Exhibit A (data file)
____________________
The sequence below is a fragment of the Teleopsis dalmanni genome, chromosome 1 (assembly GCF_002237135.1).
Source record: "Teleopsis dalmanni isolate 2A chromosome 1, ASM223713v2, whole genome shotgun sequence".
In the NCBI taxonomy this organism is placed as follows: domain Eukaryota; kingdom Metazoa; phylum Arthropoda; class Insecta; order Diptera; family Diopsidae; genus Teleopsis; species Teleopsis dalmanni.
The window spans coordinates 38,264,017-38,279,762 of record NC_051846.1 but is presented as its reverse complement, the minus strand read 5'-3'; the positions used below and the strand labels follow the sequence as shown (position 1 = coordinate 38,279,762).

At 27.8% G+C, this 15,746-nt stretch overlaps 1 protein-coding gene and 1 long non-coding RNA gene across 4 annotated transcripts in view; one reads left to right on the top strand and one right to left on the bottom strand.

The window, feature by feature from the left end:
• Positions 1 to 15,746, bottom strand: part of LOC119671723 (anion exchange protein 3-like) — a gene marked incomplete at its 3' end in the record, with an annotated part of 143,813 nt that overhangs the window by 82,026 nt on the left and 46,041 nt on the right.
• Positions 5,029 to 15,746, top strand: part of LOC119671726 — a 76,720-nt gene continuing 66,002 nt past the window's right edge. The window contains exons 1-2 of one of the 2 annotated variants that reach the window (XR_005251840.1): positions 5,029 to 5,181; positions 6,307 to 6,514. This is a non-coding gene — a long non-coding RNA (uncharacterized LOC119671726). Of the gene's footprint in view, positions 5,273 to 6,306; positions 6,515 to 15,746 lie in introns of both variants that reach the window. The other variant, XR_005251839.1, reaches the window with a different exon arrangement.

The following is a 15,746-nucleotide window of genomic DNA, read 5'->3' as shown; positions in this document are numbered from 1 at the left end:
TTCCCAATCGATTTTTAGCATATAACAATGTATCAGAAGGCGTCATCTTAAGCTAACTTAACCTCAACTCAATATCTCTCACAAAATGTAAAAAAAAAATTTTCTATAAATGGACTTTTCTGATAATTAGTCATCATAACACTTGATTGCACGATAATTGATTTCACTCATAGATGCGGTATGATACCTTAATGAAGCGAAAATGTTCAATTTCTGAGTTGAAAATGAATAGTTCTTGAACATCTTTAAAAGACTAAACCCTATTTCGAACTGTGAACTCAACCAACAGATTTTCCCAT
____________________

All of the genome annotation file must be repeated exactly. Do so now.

The sequence below is a fragment of the Teleopsis dalmanni genome, chromosome 1 (assembly GCF_002237135.1).
Source record: "Teleopsis dalmanni isolate 2A chromosome 1, ASM223713v2, whole genome shotgun sequence".
In the NCBI taxonomy this organism is placed as follows: domain Eukaryota; kingdom Metazoa; phylum Arthropoda; class Insecta; order Diptera; family Diopsidae; genus Teleopsis; species Teleopsis dalmanni.
The window spans coordinates 38,264,017-38,279,762 of record NC_051846.1 but is presented as its reverse complement, the minus strand read 5'-3'; the positions used below and the strand labels follow the sequence as shown (position 1 = coordinate 38,279,762).

At 27.8% G+C, this 15,746-nt stretch overlaps 1 protein-coding gene and 1 long non-coding RNA gene across 4 annotated transcripts in view; one reads left to right on the top strand and one right to left on the bottom strand.

The window, feature by feature from the left end:
• Positions 1 to 15,746, bottom strand: part of LOC119671723 (anion exchange protein 3-like) — a gene marked incomplete at its 3' end in the record, with an annotated part of 143,813 nt that overhangs the window by 82,026 nt on the left and 46,041 nt on the right.
• Positions 5,029 to 15,746, top strand: part of LOC119671726 — a 76,720-nt gene continuing 66,002 nt past the window's right edge. The window contains exons 1-2 of one of the 2 annotated variants that reach the window (XR_005251840.1): positions 5,029 to 5,181; positions 6,307 to 6,514. This is a non-coding gene — a long non-coding RNA (uncharacterized LOC119671726). Of the gene's footprint in view, positions 5,273 to 6,306; positions 6,515 to 15,746 lie in introns of both variants that reach the window. The other variant, XR_005251839.1, reaches the window with a different exon arrangement.

The following is a 15,746-nucleotide window of genomic DNA, read 5'->3' as shown; positions in this document are numbered from 1 at the left end:
TTCCCAATCGATTTTTAGCATATAACAATGTATCAGAAGGCGTCATCTTAAGCTAACTTAACCTCAACTCAATATCTCTCACAAAATGTAAAAAAAAAATTTTCTATAAATGGACTTTTCTGATAATTAGTCATCATAACACTTGATTGCACGATAATTGATTTCACTCATAGATGCGGTATGATACCTTAATGAAGCGAAAATGTTCAATTTCTGAGTTGAAAATGAATAGTTCTTGAACATCTTTAAAAGACTAAACCCTATTTCGAACTGTGAACTCAACCAACAGATTTTCCCAT